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Building for Bicycles: Safe Roads & Recreational Use Immunity

July 19, 2017  by  Nick Quijas
Category:  Cycling and Walking Guest Author

Building for Bicycles: Safe Roads & Recreational Use Immunity

When many of us were growing up, if we thought of bicycles, we likely viewed them as a form of recreation—we went on bike rides with our family or tried to impress our friends by riding off of a ramp. As a transportation option, at best, you might ride over to a nearby friend’s house.

However, bicycles are now being increasingly recognized and appreciated as a legitimate and important transportation option. On top of its health benefits and negligible environmental costs, bike commuting can be particularly appealing in urban areas where commute distances are generally shorter, and where people wish to avoid congested traffic and expensive parking costs. As a result, many communities in Washington are seeing an increase in bike ridership. As with any change, municipalities need to be aware of how they are affected by this growth in bike commuting. 

Duty to Provide Safe Roads

Although the first paved roads in America came about in the 19th century through the efforts of cycling groups, roads are often thought of as being meant for automobiles. However, in recent years there has been a pushback on this view, and many are demanding that their local governments recognize the growing use of roads by bicycles. This movement appears to be gaining traction in Washington, including in the courts.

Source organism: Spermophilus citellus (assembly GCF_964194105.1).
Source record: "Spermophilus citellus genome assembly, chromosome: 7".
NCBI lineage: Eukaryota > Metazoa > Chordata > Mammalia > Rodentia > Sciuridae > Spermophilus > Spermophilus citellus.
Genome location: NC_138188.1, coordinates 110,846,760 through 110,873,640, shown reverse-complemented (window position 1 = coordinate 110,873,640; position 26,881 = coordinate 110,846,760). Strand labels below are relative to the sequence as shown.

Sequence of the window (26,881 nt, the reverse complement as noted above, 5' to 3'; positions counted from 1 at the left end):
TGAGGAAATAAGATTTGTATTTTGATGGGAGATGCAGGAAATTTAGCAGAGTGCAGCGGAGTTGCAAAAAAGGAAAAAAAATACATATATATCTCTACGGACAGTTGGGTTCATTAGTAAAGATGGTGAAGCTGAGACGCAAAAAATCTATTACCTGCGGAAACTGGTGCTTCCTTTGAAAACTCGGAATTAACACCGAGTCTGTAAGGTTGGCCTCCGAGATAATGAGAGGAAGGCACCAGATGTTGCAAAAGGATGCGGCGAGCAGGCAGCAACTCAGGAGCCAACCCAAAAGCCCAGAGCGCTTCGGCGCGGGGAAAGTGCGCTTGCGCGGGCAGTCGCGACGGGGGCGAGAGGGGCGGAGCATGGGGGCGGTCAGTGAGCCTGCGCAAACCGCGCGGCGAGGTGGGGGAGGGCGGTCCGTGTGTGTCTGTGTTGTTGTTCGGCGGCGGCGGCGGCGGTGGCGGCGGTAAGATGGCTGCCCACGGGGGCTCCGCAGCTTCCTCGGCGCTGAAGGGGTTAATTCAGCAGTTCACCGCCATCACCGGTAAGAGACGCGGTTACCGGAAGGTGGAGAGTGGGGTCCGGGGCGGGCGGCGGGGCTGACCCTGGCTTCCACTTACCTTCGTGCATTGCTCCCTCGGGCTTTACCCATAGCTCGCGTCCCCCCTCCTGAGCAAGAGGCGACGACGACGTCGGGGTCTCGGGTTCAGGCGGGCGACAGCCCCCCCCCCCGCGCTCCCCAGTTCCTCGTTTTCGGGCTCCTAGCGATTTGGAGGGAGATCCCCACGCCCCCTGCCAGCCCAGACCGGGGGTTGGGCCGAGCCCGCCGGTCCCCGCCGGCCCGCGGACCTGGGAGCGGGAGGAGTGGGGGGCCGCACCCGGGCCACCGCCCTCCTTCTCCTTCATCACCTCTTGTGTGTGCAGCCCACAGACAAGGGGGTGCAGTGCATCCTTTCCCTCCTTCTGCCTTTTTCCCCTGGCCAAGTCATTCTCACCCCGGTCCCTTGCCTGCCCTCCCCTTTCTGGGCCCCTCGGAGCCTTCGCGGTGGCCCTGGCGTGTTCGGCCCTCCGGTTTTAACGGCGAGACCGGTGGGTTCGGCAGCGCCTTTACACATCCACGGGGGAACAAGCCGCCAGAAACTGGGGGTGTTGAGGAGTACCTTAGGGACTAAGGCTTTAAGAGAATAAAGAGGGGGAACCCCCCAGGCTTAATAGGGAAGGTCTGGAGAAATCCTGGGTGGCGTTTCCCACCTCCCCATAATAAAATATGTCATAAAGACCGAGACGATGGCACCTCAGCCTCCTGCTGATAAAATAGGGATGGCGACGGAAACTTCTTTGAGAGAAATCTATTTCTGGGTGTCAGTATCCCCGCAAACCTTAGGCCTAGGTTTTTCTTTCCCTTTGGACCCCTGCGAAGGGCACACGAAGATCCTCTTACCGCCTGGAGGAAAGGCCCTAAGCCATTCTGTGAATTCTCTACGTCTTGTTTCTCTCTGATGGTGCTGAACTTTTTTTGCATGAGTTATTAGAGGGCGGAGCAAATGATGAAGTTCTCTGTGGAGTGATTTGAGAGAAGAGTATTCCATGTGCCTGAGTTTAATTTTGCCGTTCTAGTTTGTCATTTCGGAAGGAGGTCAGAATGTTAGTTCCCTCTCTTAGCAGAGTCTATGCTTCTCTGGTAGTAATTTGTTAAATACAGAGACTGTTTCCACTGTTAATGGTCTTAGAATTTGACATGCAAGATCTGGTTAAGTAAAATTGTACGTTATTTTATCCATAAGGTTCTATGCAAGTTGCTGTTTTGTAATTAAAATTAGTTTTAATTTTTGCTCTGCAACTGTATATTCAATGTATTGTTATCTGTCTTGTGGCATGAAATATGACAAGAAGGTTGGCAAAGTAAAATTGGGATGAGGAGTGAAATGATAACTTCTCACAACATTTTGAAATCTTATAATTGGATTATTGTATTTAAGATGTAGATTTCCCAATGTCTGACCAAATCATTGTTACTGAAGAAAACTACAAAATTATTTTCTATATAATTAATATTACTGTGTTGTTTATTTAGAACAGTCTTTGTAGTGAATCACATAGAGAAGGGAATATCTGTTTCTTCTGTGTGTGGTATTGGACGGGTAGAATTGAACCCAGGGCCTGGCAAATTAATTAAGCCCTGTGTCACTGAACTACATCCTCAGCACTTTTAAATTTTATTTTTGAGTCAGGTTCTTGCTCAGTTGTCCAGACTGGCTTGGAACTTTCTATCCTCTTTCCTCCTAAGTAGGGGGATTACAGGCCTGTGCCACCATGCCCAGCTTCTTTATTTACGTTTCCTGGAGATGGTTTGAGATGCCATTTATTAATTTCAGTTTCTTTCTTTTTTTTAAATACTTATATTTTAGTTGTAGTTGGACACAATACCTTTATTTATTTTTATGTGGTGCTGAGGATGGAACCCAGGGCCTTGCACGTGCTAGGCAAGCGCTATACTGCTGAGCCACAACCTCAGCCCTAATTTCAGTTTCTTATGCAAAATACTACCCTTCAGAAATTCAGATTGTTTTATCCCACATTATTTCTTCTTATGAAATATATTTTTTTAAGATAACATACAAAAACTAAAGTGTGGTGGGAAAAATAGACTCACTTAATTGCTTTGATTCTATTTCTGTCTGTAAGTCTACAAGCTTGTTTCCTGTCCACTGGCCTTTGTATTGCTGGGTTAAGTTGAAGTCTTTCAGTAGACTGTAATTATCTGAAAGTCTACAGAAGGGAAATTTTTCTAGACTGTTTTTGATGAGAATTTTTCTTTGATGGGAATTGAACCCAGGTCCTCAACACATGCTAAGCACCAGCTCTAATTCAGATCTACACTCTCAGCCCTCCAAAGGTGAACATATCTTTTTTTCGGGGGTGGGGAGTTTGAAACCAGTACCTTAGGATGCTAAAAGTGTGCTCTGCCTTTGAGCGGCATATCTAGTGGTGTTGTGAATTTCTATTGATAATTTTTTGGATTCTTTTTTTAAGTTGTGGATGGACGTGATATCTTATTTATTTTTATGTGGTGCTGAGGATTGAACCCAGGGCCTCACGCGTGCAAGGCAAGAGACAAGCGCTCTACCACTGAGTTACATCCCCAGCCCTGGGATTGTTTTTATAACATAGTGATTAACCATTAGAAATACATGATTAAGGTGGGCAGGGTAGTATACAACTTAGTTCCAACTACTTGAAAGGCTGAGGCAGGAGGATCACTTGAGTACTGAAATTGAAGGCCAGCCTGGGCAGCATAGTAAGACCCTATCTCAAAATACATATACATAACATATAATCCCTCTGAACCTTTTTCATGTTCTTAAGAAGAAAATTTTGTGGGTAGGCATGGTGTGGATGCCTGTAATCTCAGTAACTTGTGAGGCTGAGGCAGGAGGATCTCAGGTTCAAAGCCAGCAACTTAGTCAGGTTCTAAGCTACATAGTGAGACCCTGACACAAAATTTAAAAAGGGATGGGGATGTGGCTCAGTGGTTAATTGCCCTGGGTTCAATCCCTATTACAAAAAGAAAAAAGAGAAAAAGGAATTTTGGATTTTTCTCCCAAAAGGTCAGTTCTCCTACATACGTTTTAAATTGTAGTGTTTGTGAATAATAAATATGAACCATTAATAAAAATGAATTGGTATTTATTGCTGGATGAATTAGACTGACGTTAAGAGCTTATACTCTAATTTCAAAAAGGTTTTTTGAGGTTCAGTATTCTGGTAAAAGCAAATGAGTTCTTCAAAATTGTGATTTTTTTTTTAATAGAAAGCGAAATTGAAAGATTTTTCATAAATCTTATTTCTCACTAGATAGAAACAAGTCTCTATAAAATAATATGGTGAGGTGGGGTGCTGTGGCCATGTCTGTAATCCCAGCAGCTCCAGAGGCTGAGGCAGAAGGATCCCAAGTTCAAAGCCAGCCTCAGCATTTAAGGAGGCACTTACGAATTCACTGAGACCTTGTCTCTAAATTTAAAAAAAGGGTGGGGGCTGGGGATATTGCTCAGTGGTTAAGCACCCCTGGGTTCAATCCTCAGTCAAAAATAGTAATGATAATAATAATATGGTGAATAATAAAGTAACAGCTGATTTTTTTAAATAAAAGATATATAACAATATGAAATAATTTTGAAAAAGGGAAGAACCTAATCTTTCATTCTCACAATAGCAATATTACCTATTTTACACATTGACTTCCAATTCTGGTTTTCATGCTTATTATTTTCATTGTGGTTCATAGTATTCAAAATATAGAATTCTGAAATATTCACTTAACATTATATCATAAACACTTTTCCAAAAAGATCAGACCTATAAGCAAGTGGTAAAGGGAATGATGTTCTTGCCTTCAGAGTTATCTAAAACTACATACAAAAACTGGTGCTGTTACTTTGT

In Keller v City of Spokane, the Washington Supreme Court held that municipalities owe “a duty to all persons . . . to build and maintain its roadways in a condition that is reasonably safe for ordinary travel.” This was not a radical idea at the time, but most probably understood “ordinary travel” on roadways to entail travel by automobile. However, just last year in O’Neill v. City of Port Orchard, a Washington appellate court clarified that cycling is a mode of “ordinary travel,” and that municipalities have a duty to maintain their roads for bicycle travel. To support this conclusion, the court pointed to RCW 47.06.100, which makes bicycles an integral part of Washington’s statewide multimodal transportation plan.

So what does this mean for municipalities? The O’Neill court did not lay out instructions for how a local government might ensure compliance with this duty. However, the court did state that a municipality is “not required to maintain its roadways in a perfect condition,” as “potholes and defects in roadways are matters widely known to the public.” At the very least, municipalities should consider whether general-purpose roads are safe for “ordinary travel” by bike and consider appropriate remedies where their roads are not. 

Recreational Use Immunity

As bike use has increased, another shifting area that municipalities should be aware of is with recreational use immunity. Recreational use immunity stems from RCW 4.24.210, which provides, in relevant part, that:

public or private landowners . . . in lawful possession and control of any lands . . . who allow members of the public to use them for the purposes of outdoor recreation . . . without charging a fee of any kind . . . shall not be liable for unintentional injuries to such users.